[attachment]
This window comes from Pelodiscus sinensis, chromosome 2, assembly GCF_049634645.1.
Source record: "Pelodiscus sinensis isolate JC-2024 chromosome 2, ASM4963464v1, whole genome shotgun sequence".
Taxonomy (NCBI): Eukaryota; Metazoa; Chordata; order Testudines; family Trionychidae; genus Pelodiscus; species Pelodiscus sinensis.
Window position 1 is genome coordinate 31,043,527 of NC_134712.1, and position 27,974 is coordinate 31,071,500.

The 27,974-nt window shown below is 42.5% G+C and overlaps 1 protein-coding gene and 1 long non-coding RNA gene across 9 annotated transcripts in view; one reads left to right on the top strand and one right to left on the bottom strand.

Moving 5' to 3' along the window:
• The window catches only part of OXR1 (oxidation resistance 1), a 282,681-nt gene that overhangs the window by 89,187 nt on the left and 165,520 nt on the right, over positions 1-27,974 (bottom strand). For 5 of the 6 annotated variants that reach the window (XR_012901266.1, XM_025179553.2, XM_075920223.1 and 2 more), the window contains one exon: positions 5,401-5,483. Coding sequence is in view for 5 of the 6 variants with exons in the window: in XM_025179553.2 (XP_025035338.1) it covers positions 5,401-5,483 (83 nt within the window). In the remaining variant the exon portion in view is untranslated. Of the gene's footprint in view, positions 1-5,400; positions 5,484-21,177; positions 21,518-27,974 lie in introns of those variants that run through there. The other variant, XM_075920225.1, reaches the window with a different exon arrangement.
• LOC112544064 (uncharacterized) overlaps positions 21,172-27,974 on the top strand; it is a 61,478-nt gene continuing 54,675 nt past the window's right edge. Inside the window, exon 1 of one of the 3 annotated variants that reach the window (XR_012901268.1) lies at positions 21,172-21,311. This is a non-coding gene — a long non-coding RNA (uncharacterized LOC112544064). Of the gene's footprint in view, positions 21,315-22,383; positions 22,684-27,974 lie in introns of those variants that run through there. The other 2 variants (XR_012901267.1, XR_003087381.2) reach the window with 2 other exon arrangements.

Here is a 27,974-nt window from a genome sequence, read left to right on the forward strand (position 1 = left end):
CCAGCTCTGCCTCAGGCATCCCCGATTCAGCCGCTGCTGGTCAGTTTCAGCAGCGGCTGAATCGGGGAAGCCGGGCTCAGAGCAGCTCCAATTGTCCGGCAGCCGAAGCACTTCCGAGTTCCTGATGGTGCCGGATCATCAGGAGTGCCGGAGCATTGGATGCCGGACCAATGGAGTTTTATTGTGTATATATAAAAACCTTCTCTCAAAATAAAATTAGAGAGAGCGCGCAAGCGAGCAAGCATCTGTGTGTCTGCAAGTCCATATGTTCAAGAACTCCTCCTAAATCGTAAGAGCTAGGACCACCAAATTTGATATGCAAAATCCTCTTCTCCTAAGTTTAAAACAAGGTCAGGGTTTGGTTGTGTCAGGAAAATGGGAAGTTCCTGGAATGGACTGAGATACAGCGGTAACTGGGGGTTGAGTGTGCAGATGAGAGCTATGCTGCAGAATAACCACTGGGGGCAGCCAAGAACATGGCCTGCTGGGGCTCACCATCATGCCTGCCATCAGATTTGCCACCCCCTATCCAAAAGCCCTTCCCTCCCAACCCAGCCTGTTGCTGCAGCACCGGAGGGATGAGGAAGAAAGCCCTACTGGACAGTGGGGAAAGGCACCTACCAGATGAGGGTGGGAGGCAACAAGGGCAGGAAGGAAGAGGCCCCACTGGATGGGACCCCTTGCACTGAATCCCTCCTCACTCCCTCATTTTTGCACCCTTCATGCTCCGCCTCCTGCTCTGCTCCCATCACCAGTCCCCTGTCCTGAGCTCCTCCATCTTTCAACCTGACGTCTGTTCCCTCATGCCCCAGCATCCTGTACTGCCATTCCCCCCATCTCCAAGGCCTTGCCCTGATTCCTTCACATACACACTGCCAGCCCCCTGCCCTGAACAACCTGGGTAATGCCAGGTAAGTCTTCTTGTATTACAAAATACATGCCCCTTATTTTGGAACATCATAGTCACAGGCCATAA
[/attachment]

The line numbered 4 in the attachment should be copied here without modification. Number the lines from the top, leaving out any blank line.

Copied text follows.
Window position 1 is genome coordinate 31,043,527 of NC_134712.1, and position 27,974 is coordinate 31,071,500.